Steve Porter was a truly great lawyer. He began practicing law over a half-century ago and was widely admired by his peers. He was, to many, the go-to lawyer when advice was sought for navigating large-scale, complex transactions, especially in the world of real estate, finance or corporate law. His advice was valued both for his wisdom and for the high ethical standard he maintained with every professional and personal undertaking. He was the proverbial class act.
The fog that is so characteristic of many age-related or trauma-caused infirmities was particularly cruel when it descended upon Steve, because there was no clearer, sharper or more astute thinker than Steve Porter when he was in his prime, and for many years thereafter.
I was privileged to spend a lot of time with Steve, especially after his retirement from the practice of law. We even took continuing education classes together at Cal State, San Bernardino in Palm Desert. Steve’s appetite for new knowledge was unappeasable. He loved the arts and was appointed to the National Endowment for the Arts, by President George W. Bush—a responsibility he took very seriously.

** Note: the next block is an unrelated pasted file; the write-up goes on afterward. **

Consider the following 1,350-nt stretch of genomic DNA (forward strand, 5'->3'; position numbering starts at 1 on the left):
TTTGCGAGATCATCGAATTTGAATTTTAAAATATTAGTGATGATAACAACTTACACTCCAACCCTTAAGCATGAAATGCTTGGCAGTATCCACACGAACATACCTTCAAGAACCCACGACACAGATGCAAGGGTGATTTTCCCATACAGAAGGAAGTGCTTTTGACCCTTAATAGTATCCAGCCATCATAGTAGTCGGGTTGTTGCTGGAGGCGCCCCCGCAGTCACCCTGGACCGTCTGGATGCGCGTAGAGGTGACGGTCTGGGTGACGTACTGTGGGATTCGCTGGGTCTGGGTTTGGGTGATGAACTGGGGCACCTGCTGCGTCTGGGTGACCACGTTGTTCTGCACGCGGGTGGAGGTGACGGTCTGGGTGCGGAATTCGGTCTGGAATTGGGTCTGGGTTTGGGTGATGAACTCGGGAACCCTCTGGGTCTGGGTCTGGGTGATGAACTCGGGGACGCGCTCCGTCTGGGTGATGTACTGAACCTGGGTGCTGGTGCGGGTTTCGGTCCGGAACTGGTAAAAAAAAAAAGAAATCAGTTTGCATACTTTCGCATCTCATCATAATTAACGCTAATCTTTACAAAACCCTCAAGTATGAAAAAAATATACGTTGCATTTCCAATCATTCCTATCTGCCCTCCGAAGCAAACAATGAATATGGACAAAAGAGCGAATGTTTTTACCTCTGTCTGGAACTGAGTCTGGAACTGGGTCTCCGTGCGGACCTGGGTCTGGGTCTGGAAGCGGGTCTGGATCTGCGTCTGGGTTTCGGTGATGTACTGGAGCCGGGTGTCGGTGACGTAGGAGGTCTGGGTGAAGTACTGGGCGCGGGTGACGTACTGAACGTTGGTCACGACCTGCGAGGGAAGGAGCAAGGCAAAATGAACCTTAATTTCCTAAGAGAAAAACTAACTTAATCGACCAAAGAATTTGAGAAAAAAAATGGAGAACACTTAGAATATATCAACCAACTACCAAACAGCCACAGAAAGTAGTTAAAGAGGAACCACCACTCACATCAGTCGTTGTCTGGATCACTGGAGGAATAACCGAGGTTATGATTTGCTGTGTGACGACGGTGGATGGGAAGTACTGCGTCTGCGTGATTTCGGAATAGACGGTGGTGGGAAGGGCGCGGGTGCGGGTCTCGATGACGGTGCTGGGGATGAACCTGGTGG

Steve spoke beautifully and thoughtfully because he thought clearly and decisively. His advice was always sharp and crisp and on point. And while he was a serious man who dealt with serious matters for most of his working life, he reveled in the delight of great humor. No one loved a good joke, or a well-told story, more than Steve Porter. He rewarded a good story or joke teller with a laugh that seemed to roar from every fiber of his being. Listening to him laugh was as much fun as the joke or story itself. Steve’s laugh was simply the ultimate reward for a joke well told.
There is an old Hebraic saying that those who are remembered never die. Many of us will always remember Steve because of his good counsel, his strong friendship and, perhaps most vividly, his hearty laugh.
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Remembering someone for their intellect,kindness,charity and
other contributions to society is indeed what life lived should be